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Berger, McCrory speak out on Gov. Martin's UNC report

Posted December 21, 2012

— A day after the independent investigation by former North Carolina Gov. Jim Martin into the academic scandal at the University of North Carolina at Chapel Hill was released, a couple of high-ranking political figures are weighing in with their opinions.

Republican Senate President Pro Temp Phil Berger released a statement Friday that suggests that while the former governor’s report uncovered previously unseen misdeeds, it may also leave more questions behind.

“Gov. Martin’s report raises a number of unanswered questions and reveals a significant and long-standing failure at UNC-Chapel Hill to protect its integrity and academic reputation,” the statement reads. “The people of North Carolina have a long history and proud tradition of support for our public university system. However, erosion of high quality standards and lapses in oversight will, over time, result in an attrition of public support. The North Carolina Senate will exercise its appropriate oversight responsibilities in light of these events and this report.”

Also on Friday, Governor-elect Pat McCrory took to Twitter to express his concerns for the report’s findings and sees the issues raised as an accountability problem.

“Just reviewed Martin report & results are troubling. It’s not just academic fraud but fraud against the public. It can’t be tolerated,” McCrory tweeted. “We must ensure future admins & their boards are held accountable & students are getting a sound education while protecting NC tax.”

Martin’s report, released Thursday in front of the UNC Board of Trustees, detailed an isolated reoccurrence of academic fraud within the African and Afro-American Studies Department dating back to the mid-1990s. The findings are adamant that the issue was confined to former department chair Julius Nyang’Oro and his assistant, Deborah Crowder.

While the academic improprieties were discovered during an NCAA investigation into the Tar Heels’ football program, Martin’s 74-page report suggests that the issue is academic in nature and student-athletes were not singled out to receive extra assistance with grades or assignments.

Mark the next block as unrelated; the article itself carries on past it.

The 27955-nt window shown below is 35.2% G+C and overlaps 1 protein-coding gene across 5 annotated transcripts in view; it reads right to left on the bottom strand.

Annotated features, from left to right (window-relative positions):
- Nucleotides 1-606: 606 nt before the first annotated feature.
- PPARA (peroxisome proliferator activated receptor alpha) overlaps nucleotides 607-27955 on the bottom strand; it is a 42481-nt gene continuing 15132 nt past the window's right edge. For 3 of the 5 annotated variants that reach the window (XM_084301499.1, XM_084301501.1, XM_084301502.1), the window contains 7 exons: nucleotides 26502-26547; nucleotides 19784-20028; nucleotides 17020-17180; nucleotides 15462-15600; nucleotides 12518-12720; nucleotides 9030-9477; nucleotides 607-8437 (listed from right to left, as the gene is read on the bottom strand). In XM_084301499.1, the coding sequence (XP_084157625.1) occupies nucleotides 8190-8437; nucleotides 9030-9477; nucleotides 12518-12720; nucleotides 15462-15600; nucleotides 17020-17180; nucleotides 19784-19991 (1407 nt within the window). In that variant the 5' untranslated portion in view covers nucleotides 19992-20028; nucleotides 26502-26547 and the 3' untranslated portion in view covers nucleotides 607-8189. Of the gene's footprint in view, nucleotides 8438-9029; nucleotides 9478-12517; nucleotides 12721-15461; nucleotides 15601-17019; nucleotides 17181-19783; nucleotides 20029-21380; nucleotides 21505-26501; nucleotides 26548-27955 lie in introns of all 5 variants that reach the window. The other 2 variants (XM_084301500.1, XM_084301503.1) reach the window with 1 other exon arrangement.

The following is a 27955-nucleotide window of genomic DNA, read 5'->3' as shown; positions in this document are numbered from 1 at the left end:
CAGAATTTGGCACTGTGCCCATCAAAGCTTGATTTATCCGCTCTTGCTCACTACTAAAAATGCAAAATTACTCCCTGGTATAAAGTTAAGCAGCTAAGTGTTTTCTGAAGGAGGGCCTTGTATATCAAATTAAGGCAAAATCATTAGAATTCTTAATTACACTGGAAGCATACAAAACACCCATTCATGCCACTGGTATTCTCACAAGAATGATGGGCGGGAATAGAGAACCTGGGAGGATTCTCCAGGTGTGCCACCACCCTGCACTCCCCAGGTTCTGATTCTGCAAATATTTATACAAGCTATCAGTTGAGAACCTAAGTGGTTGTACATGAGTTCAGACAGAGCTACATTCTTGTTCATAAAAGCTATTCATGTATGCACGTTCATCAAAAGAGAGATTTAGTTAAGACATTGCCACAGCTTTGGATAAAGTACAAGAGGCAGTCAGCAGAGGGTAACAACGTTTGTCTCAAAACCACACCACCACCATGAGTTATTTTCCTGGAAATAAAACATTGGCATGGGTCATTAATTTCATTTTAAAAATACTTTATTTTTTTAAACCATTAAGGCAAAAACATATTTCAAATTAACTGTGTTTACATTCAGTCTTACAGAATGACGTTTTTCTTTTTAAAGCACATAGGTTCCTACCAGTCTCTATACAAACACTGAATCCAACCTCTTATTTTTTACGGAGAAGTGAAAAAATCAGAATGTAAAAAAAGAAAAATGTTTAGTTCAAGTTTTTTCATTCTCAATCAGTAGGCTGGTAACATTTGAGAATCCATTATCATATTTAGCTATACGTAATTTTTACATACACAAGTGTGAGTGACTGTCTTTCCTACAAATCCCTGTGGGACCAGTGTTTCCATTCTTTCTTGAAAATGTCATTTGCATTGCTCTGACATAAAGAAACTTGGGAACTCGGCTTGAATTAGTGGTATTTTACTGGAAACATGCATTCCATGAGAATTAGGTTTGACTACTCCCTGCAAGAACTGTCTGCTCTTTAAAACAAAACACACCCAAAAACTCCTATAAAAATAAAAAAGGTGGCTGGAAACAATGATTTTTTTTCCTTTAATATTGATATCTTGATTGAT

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  • SailbadTheSinner Dec 24, 2012

    I’m a’wondering if it would be politically correct to ask if this might not be a ‘racial’ event rather than an ‘academic’ or ‘athletic’ issue?


  • ccsmith1902 Dec 21, 2012

    Too many people at UNC looked the other way. The athletes did get extra help with grades in the Afro Am Studies Dept. along with the Academic Support staff who directed them to the easy courses. These people were well aware that the students were not able to pass more rigorous courses. The fraud was not limited to one department in many ways. This involved deans, department heads, and academic suppport staff. Just today I read that a Board member tried to call it an "issue" rather than a scandal, as Martin said. The report does not cover accountability on many levels.

  • Realthoughts Dec 21, 2012

    Just because you can play ball doesn't mean you can cheat yourself through college!

    This is really sad for all the students that work so are for their degree and don't get free grades for playing ball. I'm sure UNC isn't the only college fudging grades!

  • Realthoughts Dec 21, 2012

    I wonder what the NAACP has to say about Afro American Department at UNC. Oh that right, they are all for a free ride!

  • Realthoughts Dec 21, 2012

    I think they need to go through the roster for those classes in questions and force the students that attended to retake their classes or strip them of their degree.

    Athletes.... The free ride is over!

  • thebaldguy Dec 21, 2012

    "Martin’s report, released Thursday in front of the UNC Board of Trustees, detailed an isolated reoccurrence of academic fraud". Isolated reoccurrence? Cool. New oxymoron to add to the lexicon. Embarrassed to be a UNC grad right now. Martin did more of a review than an investigation. Where is the criminal investigation into fraudulent usage of federal funds?

  • superman Dec 21, 2012

    Thorp and his "board" need to go now. We no longer have any confidence in their integrity. They dont want the truth just try to candy coat the results and leave out important facts and details. The report did not answer any question or uncover anything new.